The Hibiscus Farm guide starts with basics, and then we will go to Kfar Warburg and join a farm tour.
Table of Contents
Hibiscus Farm is located in Kfar Warburg, near Kiryat Malakhi.
The directions are quite simple. You take road #3 till Kfar Warburg. After entering the village, you continue straight to the roundabout. Then turn right, and after about one hundred meters, you will see Hibiscus Farm to your left.
And if Kfar Warburg sounds similar, that is because there are additional Agrotourism attractions, like the Buttercup Picking Festival.
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Directions for public transport: Link to Moovit
Interactive map of the area:
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To visit Hibiscus Farm, you have to join a tour. And to do that, you have to contact the owner, Yakov, either through the official Facebook page or by phone (050-436-9396).
During our visit, the entrance fee was 30 NIS per person.
Here is a short video in Hebrew where Yacov tells about the farm.
Hibiscus syriacus is a species of flowering plant in the mallow family, Malvaceae. It is native to south-central and southeast China but widely introduced elsewhere, including much of Asia. It was given the epithet syriacus because it had been collected from gardens in Syria. Common names include the Korean rose (in South Korea), rose of Sharon (especially in North America), Syrian ketmia, shrub althea, rose mallow (in the United Kingdom). It is the national flower of South Korea and is mentioned in the South Korean national anthem.
Hibiscus syriacus has been grown as a garden shrub in Korea since time immemorial; its leaves were brewed into an herbal tea and its flowers eaten. Later on, it was introduced and grown in the gardens of Europe as early as the 16th century, though as late as 1629 John Parkinson thought it was tender and took great precautions with it, thinking it “would not suffer to be uncovered in the Wintertime, or yet abroad in the Garden, but kept in a large pot or tube in the house or in a warmer cellar, if you would have them to thrive.”
Hibiscus Farm has a collection of 700 different species. Out of those, about thirty are suitable for the Israeli climate.
Hibiscus Farm Tour
We arrived Saturday morning, and Yacov was already waiting for us.
Yacov likes to start the tour with hibiscus ice cream. That allows a smooth start since everybody is sitting and eating.
After getting some background info, we headed to a small pond. An ancient Chinese tradition says that if fish eat your hibiscus flower, your wish will come true.
And indeed, the fish were hungry that day.
In Israel, many use Hibiscus as a fence. Another widespread usage is Hibiscus tea. But this plant is also widely used in medicine and cosmetics.
Then Yacov showed us how they perform hybridization. And showed different results of this process.
Maybe the father was red, and the mother was yellow?
Hibiscus is also used in some religions.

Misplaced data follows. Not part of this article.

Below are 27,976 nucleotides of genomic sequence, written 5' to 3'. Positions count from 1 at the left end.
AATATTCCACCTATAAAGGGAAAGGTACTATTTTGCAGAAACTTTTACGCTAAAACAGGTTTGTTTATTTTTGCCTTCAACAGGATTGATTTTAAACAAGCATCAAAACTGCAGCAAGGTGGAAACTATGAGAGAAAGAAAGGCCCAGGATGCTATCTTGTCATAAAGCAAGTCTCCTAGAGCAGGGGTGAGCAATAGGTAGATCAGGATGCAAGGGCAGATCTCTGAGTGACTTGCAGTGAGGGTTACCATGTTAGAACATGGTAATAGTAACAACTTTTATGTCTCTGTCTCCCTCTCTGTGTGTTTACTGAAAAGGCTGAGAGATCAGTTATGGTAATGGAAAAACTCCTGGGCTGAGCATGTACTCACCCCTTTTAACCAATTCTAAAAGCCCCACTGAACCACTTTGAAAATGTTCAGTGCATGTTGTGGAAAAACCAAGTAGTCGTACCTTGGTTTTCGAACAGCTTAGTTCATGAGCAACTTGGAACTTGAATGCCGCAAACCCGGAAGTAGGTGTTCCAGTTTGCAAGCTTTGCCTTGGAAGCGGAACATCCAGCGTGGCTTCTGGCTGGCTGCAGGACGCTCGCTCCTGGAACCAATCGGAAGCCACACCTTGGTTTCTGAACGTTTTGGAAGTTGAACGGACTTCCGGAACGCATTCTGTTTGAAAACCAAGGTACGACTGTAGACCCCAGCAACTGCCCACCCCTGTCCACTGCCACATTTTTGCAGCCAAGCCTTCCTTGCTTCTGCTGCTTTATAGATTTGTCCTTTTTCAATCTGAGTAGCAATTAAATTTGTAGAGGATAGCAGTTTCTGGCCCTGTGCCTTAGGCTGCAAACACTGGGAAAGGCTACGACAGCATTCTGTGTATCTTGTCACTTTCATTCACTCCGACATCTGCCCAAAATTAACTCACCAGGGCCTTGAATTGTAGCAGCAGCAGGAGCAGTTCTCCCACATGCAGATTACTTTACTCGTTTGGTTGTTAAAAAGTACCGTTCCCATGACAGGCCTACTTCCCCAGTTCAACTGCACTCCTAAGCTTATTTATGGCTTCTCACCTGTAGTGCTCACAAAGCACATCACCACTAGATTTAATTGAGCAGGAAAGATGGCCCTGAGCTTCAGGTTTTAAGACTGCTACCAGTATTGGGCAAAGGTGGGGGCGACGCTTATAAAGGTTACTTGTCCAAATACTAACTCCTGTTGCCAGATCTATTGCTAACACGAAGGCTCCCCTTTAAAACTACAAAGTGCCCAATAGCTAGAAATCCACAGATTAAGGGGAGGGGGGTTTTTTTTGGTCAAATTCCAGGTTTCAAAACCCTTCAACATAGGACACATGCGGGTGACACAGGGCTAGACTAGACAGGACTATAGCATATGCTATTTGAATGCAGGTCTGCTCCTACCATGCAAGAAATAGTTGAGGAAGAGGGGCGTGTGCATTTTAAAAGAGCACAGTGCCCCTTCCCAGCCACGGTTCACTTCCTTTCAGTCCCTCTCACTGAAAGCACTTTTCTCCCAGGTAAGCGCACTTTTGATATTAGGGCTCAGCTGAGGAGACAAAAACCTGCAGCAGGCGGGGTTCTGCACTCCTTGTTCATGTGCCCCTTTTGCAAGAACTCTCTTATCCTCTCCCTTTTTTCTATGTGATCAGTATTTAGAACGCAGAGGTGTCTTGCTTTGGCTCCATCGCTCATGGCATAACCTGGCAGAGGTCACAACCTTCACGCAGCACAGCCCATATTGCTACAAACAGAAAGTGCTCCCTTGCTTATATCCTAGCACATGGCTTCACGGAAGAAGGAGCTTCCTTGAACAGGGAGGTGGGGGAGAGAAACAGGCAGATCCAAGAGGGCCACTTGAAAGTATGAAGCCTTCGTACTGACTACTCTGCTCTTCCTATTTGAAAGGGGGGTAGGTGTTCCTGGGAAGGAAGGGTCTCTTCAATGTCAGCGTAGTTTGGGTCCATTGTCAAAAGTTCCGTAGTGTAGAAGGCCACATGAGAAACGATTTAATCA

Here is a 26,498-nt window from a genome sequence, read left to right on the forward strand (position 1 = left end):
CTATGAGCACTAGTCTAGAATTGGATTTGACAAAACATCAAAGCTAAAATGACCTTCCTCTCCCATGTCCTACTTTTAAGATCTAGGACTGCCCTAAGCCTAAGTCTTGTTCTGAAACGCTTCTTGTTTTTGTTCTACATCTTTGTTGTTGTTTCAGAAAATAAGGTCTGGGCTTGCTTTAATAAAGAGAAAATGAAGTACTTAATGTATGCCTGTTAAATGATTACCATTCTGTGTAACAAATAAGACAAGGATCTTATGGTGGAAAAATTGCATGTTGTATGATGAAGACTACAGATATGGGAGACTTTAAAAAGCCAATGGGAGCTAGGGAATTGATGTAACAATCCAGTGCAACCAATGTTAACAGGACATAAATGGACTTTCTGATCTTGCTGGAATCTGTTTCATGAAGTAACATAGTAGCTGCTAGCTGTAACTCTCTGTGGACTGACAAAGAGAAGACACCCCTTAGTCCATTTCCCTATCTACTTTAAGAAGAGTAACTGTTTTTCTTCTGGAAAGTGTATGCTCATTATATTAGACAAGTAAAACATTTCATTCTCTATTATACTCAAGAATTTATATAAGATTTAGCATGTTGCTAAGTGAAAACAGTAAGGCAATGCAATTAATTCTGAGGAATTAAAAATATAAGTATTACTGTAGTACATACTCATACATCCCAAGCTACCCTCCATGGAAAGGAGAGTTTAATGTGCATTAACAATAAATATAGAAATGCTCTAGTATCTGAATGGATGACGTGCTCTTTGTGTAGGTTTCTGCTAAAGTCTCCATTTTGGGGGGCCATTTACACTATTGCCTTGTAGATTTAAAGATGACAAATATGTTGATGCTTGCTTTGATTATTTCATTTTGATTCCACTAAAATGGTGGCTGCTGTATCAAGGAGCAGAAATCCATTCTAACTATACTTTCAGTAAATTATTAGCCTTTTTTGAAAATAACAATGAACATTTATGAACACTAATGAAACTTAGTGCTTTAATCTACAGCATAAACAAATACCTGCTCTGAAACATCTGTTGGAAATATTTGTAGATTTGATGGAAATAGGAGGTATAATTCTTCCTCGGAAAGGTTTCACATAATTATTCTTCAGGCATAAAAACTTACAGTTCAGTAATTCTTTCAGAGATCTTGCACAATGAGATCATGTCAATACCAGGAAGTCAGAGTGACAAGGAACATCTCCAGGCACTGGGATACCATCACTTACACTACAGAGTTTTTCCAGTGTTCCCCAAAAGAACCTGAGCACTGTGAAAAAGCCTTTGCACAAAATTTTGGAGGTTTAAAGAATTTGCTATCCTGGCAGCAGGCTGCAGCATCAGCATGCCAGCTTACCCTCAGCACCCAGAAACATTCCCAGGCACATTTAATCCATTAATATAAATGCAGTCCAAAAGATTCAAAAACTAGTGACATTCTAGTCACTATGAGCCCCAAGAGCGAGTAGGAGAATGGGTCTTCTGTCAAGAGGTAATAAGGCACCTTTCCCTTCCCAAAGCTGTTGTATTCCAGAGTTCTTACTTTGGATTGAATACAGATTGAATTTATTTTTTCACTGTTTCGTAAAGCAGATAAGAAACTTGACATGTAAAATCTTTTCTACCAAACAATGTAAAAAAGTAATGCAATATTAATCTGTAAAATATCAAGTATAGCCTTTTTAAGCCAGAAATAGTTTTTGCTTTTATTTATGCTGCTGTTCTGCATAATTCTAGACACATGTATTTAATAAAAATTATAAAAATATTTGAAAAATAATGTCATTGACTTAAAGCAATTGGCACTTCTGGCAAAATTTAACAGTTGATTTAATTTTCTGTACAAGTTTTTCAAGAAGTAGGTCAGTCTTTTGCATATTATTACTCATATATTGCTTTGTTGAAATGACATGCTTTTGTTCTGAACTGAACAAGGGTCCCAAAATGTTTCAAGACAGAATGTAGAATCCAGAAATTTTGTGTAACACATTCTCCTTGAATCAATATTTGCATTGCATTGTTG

Here are several additional photos of flowers we saw.
The first part of the tour took about an hour. And then we entered
Hibiscus Farm sells different produce. And if you look closer, you will see the name, Gerda. Who was Gerda, and how was the Hibiscus farm established?
Like other Jews, Gerda fled from Europe when the war started. She ended up in China and there met the hibiscus.
After the war, she arrived at Kfar Warburg, where this farm started.
Then we saw a short movie about the growth process and the plant’s usage.
Toward the end of the presentation (which lasted for another twenty minutes), Yacov showed us some of their products and invited us to the store.
At the store, you could taste some of the products. And in the end, I purchased hand cream (35 NIS), soap (20 NIS), tea (30 NIS), and jelly (30 NIS). And we were satisfied with all products.
An hour and a half after arriving at the farm, we headed toward the exit. But I could not just leave. I had to take several additional photographs 😉
You can find similar attractions in the Agrotourism category. And here are a selected few:
- Picking Strawberries – When, Where, and Comparison of Places
- Bustan Shoshan, Matsliah – Visitor Guide – Exotic Fruit Experience
- Mostly Raspberries
- Picking at Tali Grapes in Moshav Lachish
- Honey tour at Dvorat HaTavor Visitor center
- Harvesting Olives At Galili Olive Oil, Bethlehem Of Galilee
- The Salad Trail – Visitors Guide – Agricultural Tours in Southern Israel
- Ktofoti – Self-Picking Farm
- Sweet Cherry picking in Israel
- Meshek haPark, Herzliya
We enjoyed our visit and I would highly recommend it to anybody that loves flowers or agrotourism.
Note: if you love agrotourism, then check out the agrotourism category.
Have you ever been to Hibiscus Farm? Tell us in the comments below.
That’s all for today, and I’ll see you in future travels!
Additional ResourcesHere are several resources that I created to help travelers:
- Israel Trip Planner is the page that will help you to create your perfect travel route.
- National Parks And Nature Reserves page lists and put all national parks on the map. There is also a top list, information about ticket types and campsites.
- If you are looking for things to do, here are the pages for Jerusalem, Tel Aviv, Haifa, Sea Of Galilee, and Makhtesh Ramon.
- Wondering what events are there in Israel? Here is the Events And Festivals By Season guide.
2 thoughts on “Hibiscus Farm – Visitors Guide”
Hello! Does he sell the flowers Hibiscus? Not tea or cosmetics.. Thank you!
There were no flowers for sale at the store, but the introduction movie mentioned that they sell flowers. So I guess you have to contact the farm in advance.